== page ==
It was a bit of a disappointment, I must admit. A relatively brief part of the book was spent in Persia and, for someone who's taken such care to give a balanced and refreshing take on the Persians in general, I felt that Cameron didn't extend the same attention to Xerxes. In the few pages that we spend with him, Xerxes never develops much beyond Herodotus' view of him: mercurial; a bit limp; probably not really kingly material; pressured into going to Greece by belligerent advisers like his cousin Mardonius. (That bit was all right: I've never liked Mardonius.) But it was a strangely bloodless characterisation. And, although we get to see Xerxes' mother Atossa in passing, there were a few figures whose absences I mourned. I also, naturally, felt a bit narked that so much effort was spent setting up the Babylonian Revolt, only to have it fizzle out in the background once Arimnestos returns to Greece. Much of that, I know, is down to my own historical obsessions, but even objectively it made for surprisingly unsatisfying reading. When I found myself essentially scan-reading the Battle of Thermopylae at the end of the book, I decided that this was a sign I probably needed to take a bit of a break before joining Arimnestos again.

Overall thoughts

These are perfect books for travel reading: light, full of adventure and peppered with humorous touches and moments of pathos. And the most interesting thing about them is that most of the named characters were real people: Themistocles, Aristides, Miltiades, and even Arimnestos himself. Despite everything I've said here, I enjoyed them and I am grateful for Arimnestos' company during some very long journeys. However, none of the books ever really engaged me emotionally to the extent that, say, Gates of Fire managed. I think part of the problem, for me, was that the series really did start to focus on battles to the exclusion of the genuinely interesting social context of the first book. I'm not averse to the odd battle, but Cameron is a deeply knowledgeable military reenactor and the books show where his enthusiasms lie. His writing makes for some extraordinarily vivid descriptions of what it feels like to fight in a phalanx, run in full panoply or march home exhausted after a battle, but there are also moments where the tactics all started blurring into one, and I found it difficult to remember which naval battle I was in, who we were fighting (and why), and what the date was. Mea culpa. One day I'd like to read Salamis and Plataea - after all, I'm missing some of the best bits - but I think I need a break from battles for the immediate future.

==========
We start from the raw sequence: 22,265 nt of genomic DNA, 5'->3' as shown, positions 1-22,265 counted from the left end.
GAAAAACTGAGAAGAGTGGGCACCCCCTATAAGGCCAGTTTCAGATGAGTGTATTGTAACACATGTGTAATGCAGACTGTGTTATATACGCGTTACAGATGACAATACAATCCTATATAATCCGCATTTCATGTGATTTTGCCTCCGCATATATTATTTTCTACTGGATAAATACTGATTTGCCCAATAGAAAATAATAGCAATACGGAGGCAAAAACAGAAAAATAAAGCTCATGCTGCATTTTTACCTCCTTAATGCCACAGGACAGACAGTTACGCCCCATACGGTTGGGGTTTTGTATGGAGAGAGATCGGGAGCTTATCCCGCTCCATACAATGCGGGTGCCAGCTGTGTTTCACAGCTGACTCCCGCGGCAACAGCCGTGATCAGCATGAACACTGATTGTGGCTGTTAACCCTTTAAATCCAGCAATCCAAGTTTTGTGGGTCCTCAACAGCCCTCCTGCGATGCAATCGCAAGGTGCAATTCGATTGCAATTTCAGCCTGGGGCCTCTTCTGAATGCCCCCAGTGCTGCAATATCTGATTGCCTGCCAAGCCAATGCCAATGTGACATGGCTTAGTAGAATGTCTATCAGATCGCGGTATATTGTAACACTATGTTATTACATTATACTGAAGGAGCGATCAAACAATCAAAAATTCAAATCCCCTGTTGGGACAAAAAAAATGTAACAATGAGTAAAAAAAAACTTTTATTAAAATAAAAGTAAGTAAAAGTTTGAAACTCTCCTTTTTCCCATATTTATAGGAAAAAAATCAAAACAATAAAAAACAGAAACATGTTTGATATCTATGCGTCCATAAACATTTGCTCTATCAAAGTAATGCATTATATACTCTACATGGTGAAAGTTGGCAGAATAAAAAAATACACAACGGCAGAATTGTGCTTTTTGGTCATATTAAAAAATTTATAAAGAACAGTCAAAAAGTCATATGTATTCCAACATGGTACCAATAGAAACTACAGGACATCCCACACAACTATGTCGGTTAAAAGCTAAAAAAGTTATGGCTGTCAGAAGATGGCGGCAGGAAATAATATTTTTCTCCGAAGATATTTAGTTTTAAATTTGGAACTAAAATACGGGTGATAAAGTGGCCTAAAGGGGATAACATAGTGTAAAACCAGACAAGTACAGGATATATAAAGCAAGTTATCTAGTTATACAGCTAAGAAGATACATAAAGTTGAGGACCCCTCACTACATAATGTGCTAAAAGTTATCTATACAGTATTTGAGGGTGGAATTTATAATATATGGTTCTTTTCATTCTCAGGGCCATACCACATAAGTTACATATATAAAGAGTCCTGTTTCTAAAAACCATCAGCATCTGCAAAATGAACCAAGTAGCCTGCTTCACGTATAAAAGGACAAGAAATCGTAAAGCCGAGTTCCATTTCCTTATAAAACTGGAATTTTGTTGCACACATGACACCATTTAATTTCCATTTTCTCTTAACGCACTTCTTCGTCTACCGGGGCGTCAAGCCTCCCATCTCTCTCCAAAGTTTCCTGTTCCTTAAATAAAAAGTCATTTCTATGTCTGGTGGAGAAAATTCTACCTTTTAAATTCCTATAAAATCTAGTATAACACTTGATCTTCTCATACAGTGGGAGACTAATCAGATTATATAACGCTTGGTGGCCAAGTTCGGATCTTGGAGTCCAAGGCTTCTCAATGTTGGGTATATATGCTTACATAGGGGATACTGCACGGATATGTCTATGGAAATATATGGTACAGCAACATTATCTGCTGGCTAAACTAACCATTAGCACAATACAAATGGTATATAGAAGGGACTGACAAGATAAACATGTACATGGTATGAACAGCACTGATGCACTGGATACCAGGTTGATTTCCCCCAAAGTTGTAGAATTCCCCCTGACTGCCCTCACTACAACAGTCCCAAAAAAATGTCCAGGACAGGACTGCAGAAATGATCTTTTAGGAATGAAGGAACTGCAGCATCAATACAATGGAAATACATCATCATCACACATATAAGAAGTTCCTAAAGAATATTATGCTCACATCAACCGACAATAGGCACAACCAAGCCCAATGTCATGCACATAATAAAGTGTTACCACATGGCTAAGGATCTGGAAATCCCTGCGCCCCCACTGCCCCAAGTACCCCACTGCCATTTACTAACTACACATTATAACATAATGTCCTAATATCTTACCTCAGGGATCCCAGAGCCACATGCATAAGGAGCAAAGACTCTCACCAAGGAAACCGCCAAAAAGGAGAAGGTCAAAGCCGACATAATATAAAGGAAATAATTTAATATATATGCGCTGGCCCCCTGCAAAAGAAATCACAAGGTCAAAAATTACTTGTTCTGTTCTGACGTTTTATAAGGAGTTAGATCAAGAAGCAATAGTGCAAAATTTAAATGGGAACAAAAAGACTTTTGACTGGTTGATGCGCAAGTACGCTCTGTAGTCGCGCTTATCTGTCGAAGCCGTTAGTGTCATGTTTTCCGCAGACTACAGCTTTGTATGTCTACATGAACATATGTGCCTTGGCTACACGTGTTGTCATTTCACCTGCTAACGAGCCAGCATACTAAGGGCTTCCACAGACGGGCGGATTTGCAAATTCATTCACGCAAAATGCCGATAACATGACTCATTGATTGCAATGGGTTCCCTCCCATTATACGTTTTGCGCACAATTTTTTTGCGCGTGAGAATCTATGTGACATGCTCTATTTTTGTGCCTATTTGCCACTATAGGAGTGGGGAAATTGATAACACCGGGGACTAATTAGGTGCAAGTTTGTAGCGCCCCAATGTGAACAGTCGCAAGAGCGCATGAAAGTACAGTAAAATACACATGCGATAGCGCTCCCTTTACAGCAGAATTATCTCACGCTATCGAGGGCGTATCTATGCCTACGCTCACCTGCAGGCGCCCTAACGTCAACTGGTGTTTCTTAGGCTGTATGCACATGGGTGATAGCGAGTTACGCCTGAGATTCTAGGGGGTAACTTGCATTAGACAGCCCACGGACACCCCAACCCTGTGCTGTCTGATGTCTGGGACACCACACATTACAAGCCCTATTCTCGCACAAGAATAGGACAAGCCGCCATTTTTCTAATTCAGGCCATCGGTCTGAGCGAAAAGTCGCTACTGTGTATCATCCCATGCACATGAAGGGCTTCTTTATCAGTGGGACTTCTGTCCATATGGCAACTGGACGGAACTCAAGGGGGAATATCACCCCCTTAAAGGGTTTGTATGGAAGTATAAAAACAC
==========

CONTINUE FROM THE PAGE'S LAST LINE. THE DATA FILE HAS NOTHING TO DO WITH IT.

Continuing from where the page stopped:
Saturday, 23 April 2016

The Inheritors: William Golding

(my edition out of print, but Faber & Faber have a new edition, £7.99, or from Amazon)